Awesome event at the bookshop this evening, but it meant a ten-hour workday and a splitting headache. Bed looks insanely good right now.
Sometimes we call people to let them know their books have come in.
Me: *rings number*
Man, in Dutch: “Yes?”
Me, in Dutch: “This is Bookshop [Name], I’m calling to let you know that the book you ordered-”
Man, in English: “Speak English!”
Me, switching to English: “Oh, I’m sorry. This is Bookshop [Name]. I’m calling to let you know that the book you ordered has come in, so you can come by to pick it up.”
Me, more slowly: “Your book, Life Advanced, has come in. You can come by our shop to pick it up.”
Man: “You are where?”
Me, wondering how he has not remembered visiting us when he ordered the book: “We’re opposite city hall.”
Man: “City hall, which department are you in?”
Me: “No, we’re Bookshop [Name], opposite city hall.”
Me, more slowly and a little louder: “Bookshop [Name], on [Street], opposite city hall.”
This went on for a while. Firstly, rude, dude. Whatever happened to “Could you please…”? Secondly, Life Advanced is a textbook for an advanced level English language course. This was the second time in as many weeks that someone spoke to me on the phone in this manner; it may have been the same guy twice, but I can’t be sure. Either way, what the hell are they doing taking an advanced English course if they’re at this level?
And thirdly, what is up with people who keep answering their phones with just “Yes” or “Hello”? You’d think they’d have enough confusing conversations to reconsider this strategy…
Got a phone call at work the other day.
Me: “This is Bookshop [Name], good afternoon. Erika speaking.”
Other end of the line: *is silent*
Me, thinking I may have done that thing where I speak so fast I finish saying hello before the line actually connects: “Bookshop [Name], good afternoon?”
Other end of the line: *is still silent*
Man, after another long silence: “Hello.”
Me: “This is Bookshop [Name], what can I do for you?”
Me: “Hello. Who is this?”
Me: “I don’t think I can help you, sir. Goodbye.”
A rather pale and nervous-looking guy comes in to buy a book about cybersex addiction. Could I put it in a bag, please.
I’m thinking that was not a present.
A while ago an author was in our shop to present her new book. It was a party, kind of, organised by us and the publisher. She signed the book for people who were there at the time, and also signed some extra copies for our shop. Her signature is basically just her name with a small flourish, nothing ‘fancy’ or illegible.
About a week later, a couple comes in looking for that specific book. So I show them where it is, and tell them she was here recently and signed some of the books. The guy takes the signed book I hand him, looks at the signature on the first page, then looks at me suspiciously and says: “And she signed this herself?”
People here seem to think that contactless payment is now possible in every shop everywhere. It is not. I regularly have to point out to customers that we, like many other shops, are still ‘old-fashioned’ and they have to stick their pin card in the machine instead of waving it in front of some imaginary WiFi signal reader.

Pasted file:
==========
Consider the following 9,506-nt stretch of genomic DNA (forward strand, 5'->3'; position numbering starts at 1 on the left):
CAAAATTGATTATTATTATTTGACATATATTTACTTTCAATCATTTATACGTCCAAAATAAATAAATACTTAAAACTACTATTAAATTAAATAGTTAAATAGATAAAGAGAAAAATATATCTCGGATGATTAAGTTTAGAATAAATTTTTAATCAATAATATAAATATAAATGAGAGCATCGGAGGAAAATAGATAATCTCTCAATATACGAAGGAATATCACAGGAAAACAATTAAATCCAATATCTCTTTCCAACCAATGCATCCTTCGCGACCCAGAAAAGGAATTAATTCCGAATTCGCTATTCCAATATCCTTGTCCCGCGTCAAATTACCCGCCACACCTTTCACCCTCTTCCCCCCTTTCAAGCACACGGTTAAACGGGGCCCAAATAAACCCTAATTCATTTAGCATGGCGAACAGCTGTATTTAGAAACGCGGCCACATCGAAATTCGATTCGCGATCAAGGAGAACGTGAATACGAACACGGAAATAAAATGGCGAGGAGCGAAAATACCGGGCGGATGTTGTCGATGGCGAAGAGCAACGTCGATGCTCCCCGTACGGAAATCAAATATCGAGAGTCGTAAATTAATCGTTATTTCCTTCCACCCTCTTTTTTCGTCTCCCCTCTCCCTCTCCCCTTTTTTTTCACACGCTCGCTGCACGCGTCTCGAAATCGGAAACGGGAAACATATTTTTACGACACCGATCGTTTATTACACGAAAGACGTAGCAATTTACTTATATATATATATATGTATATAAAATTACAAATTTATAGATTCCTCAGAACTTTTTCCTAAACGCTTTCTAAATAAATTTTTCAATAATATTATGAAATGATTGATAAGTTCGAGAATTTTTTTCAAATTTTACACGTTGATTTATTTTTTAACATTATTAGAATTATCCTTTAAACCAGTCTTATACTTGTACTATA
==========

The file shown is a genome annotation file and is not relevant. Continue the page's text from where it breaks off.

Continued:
One guy, however, looks at the machine after I’ve pointed this out, and says: “Well, it’s not very clearly indicated, so…”
It’s a regular pin machine. Looks exactly the same as in many other shops. Has an obvious slot at the front where you put your card. And, unlike actual contactless payment machines, it does not have a massive sign saying “Look at this WiFi symbol, contactless payment here!”
Whatever happened to common sense?
Girl comes in looking for a study book. All she has is a note of the title and author’s name on her phone.
…without any use of capitalisation and so severely messed up by autocorrect that it took me a few minutes to figure out that, for instance, the author was called Drumbl and not ‘crumble’.
How hard is it to check your spelling?
Beautiful day. Older gentleman wants to buy a book.
Me: “That’ll be €22,- please.”
Man: “I only have a €50,- note… I do actually have €2,- but I was saving that for an ice cream.”
Most tourists, international students and other non-Dutch people usually point out to me, after I start speaking Dutch to them, that they don’t understand me. Could please speak English? Yes, of course. No problem. I spent four and a half years working towards a degree to prove the fact that I know how to speak English.
Some, however, just say: “Hm?” and look at me as though they expect me to be able to magically divine that they don’t speak Dutch. This mostly results in a conversation where I repeat my question several times, until it becomes clear to me that no, they didn’t just not hear me correctly, they didn’t understand me at all.
Me: “Is het een cadeautje?”
Customer: *looks at me weirdly* “Hm?”
Me: “Is het een cadeautje?”
Customer: *tilts head slightly, funny look increases*
Me: “Oh. Is it a gift?”
Followed by no explanation whatsoever.
THIS COULD BE SO MUCH EASIER AND LESS TIME-CONSUMING.
People are weird.
Me: “No, I’m sorry, we don’t have that title in stock. I could order it for you, of course.”
Lady: “When would it be here?”
Me: “It would take about a week.”
Lady: “So, today, then?”
Me: “…er, no.”